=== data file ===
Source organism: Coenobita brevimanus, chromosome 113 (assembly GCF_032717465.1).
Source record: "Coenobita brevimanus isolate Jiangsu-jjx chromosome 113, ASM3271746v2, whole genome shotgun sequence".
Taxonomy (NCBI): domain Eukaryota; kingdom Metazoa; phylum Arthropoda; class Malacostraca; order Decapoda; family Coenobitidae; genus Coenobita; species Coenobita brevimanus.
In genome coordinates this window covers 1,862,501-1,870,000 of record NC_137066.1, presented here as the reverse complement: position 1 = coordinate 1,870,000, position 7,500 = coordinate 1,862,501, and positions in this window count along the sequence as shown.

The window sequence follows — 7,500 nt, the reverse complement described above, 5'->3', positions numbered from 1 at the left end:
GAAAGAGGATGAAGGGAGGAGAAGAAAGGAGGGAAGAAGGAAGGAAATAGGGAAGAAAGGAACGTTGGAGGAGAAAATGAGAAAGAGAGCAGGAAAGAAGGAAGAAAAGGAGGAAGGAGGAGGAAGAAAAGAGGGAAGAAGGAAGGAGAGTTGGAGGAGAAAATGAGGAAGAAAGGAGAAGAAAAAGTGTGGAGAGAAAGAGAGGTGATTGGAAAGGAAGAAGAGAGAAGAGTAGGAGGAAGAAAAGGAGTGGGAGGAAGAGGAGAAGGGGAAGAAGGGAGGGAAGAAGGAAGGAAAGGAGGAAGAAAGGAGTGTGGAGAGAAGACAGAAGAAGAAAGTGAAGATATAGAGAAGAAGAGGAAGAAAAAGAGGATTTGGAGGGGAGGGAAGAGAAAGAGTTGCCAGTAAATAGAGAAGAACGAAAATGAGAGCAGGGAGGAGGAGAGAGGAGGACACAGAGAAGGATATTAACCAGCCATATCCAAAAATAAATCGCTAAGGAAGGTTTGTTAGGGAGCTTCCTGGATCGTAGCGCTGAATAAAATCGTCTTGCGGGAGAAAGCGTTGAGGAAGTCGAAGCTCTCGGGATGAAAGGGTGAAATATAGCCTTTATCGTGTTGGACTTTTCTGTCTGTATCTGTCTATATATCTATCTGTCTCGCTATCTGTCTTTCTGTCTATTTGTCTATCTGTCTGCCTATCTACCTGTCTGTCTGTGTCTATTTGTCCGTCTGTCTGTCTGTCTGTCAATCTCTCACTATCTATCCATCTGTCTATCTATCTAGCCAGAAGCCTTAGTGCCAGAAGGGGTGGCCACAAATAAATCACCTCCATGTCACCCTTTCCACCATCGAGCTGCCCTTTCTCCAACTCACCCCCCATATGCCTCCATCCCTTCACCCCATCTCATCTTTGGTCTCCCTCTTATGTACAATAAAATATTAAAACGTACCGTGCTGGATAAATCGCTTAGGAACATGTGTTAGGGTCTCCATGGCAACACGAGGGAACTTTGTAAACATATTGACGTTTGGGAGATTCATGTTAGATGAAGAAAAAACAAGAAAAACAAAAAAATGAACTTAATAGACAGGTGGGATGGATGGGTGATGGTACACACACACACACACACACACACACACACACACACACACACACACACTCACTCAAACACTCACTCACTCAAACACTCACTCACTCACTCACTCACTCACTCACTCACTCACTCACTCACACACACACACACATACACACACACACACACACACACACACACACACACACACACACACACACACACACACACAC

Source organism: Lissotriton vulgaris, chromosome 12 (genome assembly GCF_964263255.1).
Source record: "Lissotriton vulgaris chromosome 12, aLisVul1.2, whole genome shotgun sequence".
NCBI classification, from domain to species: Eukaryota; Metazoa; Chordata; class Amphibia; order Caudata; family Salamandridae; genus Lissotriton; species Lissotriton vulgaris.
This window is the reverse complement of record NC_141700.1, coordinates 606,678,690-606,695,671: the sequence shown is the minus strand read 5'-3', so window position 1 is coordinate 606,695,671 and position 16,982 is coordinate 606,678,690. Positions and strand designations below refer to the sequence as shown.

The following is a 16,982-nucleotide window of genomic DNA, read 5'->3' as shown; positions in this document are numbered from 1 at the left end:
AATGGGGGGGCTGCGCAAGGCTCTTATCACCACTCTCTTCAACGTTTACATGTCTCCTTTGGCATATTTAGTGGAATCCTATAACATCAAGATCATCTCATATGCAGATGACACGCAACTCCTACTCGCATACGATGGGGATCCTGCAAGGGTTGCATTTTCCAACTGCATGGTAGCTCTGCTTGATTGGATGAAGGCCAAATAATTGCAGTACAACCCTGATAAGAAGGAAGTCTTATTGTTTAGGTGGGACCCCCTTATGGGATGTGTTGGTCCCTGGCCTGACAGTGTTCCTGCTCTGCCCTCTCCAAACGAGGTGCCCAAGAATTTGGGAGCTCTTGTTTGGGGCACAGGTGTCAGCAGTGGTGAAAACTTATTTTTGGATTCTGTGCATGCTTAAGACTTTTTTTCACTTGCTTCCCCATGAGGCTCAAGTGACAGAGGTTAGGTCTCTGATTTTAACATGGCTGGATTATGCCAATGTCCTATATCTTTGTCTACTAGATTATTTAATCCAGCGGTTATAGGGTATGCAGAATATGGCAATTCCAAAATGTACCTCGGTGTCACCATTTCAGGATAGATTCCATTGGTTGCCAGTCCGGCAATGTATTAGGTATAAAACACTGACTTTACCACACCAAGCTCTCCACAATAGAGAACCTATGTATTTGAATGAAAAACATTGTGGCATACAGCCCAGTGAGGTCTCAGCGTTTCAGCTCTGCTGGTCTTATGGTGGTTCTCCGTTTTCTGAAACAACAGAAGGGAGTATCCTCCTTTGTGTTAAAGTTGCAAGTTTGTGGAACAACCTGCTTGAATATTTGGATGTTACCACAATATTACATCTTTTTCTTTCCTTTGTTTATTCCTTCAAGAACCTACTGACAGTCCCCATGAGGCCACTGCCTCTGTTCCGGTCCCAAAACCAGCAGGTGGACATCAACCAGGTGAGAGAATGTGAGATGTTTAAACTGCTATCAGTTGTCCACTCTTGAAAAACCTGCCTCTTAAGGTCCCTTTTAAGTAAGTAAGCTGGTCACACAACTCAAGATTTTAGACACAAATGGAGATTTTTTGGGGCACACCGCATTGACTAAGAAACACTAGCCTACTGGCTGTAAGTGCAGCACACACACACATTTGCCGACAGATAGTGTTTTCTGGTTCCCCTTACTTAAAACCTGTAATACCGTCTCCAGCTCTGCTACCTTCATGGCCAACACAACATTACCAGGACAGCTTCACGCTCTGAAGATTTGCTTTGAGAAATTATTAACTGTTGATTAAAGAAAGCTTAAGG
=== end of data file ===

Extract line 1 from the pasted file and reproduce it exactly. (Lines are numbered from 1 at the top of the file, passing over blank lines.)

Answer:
Source organism: Coenobita brevimanus, chromosome 113 (assembly GCF_032717465.1).